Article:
The Closing Process
If you're sure you've found the perfect deal and the right loan program, then you can move on to the closing phase. Closing can be a lengthy process—but don't worry, you're on the home stretch.
Working closely with your realtor and lender, you'll want to have all of the necessary documentation on hand. Be sure to always have a portfolio with your documents ready during the closing process. For good measure, here's a checklist of the items you should bring:
Closing Documents Checklist
|Social Security card/number|
|Bank statements (last 2 years)|
|Investment statements (last 2 years)|
|W-2 income tax forms (last 2 years)|
|Profit and loss statements (if self-employed)|
|Total monthly expenses, including bills paid regularly|
|List of assets (stocks, 401(k), bonds, cash)|
|List of liabilities (debt obligations, credit cards, student loans, auto loans)|
|Income from Rental Properties|
|Gift Letter (if using gift money for down payment)|
If you went through the preapproval process early on, you should already have these nearby. But you never know what lenders have to double-check or re-evaluate, so it's a smart move to carry them to each meeting.
There are also fees that must be paid to the lender for their services as well as other fees associated with the loan process. These fees are meant to be paid by either the buyer or the seller. The costs are collectively referred to as "closing costs", and are a standard part of any home loan agreement.
Hopefully, at this point, you can also provide your down payment if you have one ready. If you've saved enough up to this point, then you're good to go. Alternatively, many loan programs allow the down payment to come from other sources like family or friends (provided that there's a written letter to accompany the monetary "gift").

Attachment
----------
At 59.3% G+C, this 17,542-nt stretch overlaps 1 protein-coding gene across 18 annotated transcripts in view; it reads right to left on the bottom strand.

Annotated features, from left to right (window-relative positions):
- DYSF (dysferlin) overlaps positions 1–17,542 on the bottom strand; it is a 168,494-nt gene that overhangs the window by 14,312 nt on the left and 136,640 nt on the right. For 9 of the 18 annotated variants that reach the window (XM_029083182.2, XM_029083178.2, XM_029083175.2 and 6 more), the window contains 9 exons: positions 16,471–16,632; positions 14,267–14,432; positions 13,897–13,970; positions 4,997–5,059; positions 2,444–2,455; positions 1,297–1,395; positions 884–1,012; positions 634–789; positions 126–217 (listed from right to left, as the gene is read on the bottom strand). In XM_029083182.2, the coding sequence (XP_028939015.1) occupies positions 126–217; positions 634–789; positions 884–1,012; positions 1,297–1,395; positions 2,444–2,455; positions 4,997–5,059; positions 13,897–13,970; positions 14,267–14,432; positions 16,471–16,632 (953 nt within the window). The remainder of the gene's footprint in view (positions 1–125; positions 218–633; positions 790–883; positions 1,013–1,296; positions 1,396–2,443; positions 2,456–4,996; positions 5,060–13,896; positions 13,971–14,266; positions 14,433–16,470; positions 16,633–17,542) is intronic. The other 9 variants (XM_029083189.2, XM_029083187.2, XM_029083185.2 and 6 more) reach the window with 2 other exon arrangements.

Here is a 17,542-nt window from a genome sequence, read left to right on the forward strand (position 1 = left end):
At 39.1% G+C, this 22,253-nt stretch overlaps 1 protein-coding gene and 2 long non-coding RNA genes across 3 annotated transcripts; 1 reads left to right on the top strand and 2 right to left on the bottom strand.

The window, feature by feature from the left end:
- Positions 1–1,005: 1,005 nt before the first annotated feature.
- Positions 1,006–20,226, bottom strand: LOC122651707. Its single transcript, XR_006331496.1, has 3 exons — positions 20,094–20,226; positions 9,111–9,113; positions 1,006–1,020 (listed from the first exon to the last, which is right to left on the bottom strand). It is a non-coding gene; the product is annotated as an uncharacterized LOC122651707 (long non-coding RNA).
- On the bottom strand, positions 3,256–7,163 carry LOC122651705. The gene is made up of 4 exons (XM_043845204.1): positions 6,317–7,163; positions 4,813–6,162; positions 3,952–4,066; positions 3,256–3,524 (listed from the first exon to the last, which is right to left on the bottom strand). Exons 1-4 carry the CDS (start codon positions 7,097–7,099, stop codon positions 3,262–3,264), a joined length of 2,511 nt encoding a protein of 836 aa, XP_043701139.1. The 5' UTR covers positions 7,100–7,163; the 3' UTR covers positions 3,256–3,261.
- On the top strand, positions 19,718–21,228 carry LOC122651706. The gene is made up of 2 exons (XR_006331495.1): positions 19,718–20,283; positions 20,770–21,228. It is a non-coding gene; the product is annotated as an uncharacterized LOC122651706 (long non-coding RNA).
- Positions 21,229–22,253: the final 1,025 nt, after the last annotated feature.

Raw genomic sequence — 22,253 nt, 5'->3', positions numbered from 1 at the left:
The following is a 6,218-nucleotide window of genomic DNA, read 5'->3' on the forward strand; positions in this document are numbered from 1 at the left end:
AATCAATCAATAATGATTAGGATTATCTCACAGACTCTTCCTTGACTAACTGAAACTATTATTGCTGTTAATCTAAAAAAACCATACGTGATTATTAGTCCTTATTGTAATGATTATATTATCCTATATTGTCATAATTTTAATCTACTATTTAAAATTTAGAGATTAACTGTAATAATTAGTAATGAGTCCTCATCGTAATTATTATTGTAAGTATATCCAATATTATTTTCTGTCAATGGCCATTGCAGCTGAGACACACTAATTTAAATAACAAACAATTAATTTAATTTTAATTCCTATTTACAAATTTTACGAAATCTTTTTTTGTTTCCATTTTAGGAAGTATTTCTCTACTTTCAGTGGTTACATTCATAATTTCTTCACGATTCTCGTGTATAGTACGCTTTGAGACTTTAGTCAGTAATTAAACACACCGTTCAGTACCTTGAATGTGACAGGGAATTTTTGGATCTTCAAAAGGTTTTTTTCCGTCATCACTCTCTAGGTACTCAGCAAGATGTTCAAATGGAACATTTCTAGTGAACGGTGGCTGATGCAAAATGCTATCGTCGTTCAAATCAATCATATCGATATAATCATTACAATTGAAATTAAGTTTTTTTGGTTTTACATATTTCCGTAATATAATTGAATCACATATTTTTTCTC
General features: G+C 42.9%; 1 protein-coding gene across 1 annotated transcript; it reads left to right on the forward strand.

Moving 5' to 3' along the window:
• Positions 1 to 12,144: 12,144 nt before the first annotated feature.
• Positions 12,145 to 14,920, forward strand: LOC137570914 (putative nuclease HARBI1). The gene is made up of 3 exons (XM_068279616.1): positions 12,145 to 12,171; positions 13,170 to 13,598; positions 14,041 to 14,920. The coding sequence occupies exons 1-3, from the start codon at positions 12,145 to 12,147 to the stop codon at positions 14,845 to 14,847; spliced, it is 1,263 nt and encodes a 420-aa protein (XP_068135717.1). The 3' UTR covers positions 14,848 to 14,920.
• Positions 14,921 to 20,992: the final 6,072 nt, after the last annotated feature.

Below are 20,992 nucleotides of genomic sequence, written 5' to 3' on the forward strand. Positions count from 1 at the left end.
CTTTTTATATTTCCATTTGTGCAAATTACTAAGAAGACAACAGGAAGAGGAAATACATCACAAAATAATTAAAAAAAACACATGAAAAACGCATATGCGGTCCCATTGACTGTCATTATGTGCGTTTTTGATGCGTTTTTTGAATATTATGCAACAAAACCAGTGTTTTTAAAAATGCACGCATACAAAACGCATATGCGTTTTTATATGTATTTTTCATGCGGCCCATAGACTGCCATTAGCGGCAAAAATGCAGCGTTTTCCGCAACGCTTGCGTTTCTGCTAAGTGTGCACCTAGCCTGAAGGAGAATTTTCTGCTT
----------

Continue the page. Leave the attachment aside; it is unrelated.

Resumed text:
If none of the above applies, and a down payment is required, there are a few down payment assistance programs that first-time home buyers qualify for, or even a piggyback loan as a last resort. Some lenders offer these piggyback loans at closing as a type of second mortgage to help with the down payment. But, keep in mind that this is only more money that you're expected to pay back monthly—and with a separate interest rate.
The Homeowner's Last-Minute To-Do List
The closing process also includes some activities that should be completed.
Inspection and appraisal.
If it hasn't been done already, now's the time to have the home you're set to buy inspected and appraised. The inspection is mandatory for some loan programs like FHA loans, but it's always a good idea to have it done regardless. Home repairs and renovations can be costly, so it's good to know what you're getting into, and what must be fixed before finalizing the deal and moving in. Aside from that, most lenders want the property appraised to protect their investment, so this too must be done at closing.
Title search on the property.
Another important thing to do would be performing a thorough title search on the property before signing. This ensures that only the seller has a claim on the property. Once papers are signed, it's incredibly hard to fix any mistakes, so be sure that the property you're about to buy is in good standing and is being sold by the rightful party. Title insurance should also be considered, as it covers the homeowner in the case of a loss of property due to legal defects. (It's a rare occurrence, but entirely possible.)
Mortgage insurance should also be taken care of during the closing process. Some loan programs require MIPs as part of the deal, and are set up through the lender. PMI is usually required for conventional loans when a 20% down payment isn't met. PMI is a type of mortgage insurance provided through third-party insurance companies as arranged by the lender.
Once all of these items are completed, the down payment is taken care of (if applicable), and the papers are signed, you are officially a homeowner.